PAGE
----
M2M FEATURE

November 14, 2012

Grocery Stores May Be the Fertile Crescent for M2M


When speaking with Oyvind Birkenes of Texas Instruments about the ‘Internet of Things,’ we traversed a variety of topics. It’s easy to understand why, since with Texas Instruments you have “the most complete wireless connectivity portfolio.” But don’t interpret that to be only cellular. For instance, when we got on to the topic of grocery stores we hit a place where a lot of implementations all converged.

Here is what’s possible:

If you live in Europe, or have been to Stop & Shop (and probably other AHO owned grocery stores in the U.S.), you will discover that the point of sale has become a bit more flexible. We have scanner guns we can use to make the register easier.    The next iteration of that will probably be the grocery cart itself acting as the checkout lane on the go.

In the lanes of course were advertising strategies and depending on how well the analytics were managed, could lead to Minority Report-like advertising either from your cart or digital signage.

Now that coped with the consumer taking groceries off the shelf, but the shelves themselves could be part of the implementation tracking what needed to be restocked, reordered or returned.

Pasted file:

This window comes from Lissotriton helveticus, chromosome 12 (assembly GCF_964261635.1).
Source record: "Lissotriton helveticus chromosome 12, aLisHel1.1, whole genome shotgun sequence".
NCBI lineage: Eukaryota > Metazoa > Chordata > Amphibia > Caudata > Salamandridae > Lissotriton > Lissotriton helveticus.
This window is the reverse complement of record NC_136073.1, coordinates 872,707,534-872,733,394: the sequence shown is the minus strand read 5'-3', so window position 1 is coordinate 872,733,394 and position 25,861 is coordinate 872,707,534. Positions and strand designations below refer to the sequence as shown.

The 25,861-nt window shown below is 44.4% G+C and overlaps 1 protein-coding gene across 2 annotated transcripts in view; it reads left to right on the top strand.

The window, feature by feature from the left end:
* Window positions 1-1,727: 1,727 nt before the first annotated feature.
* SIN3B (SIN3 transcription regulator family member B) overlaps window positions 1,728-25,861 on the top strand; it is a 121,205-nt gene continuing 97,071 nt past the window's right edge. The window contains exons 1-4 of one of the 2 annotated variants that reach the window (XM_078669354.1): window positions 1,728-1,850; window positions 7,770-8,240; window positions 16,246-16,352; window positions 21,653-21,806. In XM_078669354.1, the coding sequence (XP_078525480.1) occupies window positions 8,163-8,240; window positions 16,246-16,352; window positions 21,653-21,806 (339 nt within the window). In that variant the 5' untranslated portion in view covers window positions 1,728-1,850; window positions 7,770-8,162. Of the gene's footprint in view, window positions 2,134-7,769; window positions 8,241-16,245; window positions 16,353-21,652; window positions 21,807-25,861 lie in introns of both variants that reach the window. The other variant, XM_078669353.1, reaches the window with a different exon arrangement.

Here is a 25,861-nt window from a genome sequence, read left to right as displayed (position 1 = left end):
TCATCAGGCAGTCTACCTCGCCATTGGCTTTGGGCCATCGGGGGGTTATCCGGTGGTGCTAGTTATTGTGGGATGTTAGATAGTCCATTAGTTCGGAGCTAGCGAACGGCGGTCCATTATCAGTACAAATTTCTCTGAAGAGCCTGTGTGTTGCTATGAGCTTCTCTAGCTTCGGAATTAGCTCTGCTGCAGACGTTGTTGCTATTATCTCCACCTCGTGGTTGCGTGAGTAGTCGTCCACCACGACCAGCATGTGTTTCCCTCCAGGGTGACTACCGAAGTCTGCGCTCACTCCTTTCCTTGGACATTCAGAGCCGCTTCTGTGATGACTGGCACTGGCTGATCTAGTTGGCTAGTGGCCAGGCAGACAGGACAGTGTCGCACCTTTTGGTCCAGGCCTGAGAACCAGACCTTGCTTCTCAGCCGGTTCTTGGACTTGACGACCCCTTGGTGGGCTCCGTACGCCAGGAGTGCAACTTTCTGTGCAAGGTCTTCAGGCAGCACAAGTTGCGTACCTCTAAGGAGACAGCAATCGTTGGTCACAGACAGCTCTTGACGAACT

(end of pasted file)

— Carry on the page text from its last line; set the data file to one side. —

It followed that we have come to supply chain and cold chain with the fleet of suppliers delivering to the store. I have a tendency to think of Walmart as the big RFID player in the market so understanding that grocery store implementations were being implemented made me wonder if the cloud was enabling every grocery store to compete with Walmart. Walmart thinks in terms of inventory rollover and its pricing models use the volume to hit a target rather than the individual item. Does that mean that every grocery store will implement M2M to compete? It certainly sounded that way. 

So that was the exciting thoughts that came to mind, but the original discussion was actually driven by some new announcements. We discussed one of TI’s latest announcements, the availability of its Bluetooth® low energy SensorTag kit. 

"For manufacturers, Bluetooth low energy enables a very simple and efficient way of connecting their application to the cloud through a smartphone, tablet or laptop. The SensorTag kit allows manufacturers to quickly and easily evaluate the benefits of adding Bluetooth low energy to their device or build new applications," said Oyvind Birkenes, general manager, Wireless Connectivity Solutions, TI.

The press release continues… The SensorTag kit is currently aimed at iOS-based applications. The iOS SensorTag App used in the evaluation process can be downloaded for free here. TI plans to provide SensorTag Apps and support for Android and Windows 8 as more Bluetooth low energy-enabled devices roll-out.

For more information visit: www.ti.com/sensortag-pr.

The bottom line is that M2M dramatically impacts the bottom line when implemented and its worth checking out.




Edited by Stefanie Mosca


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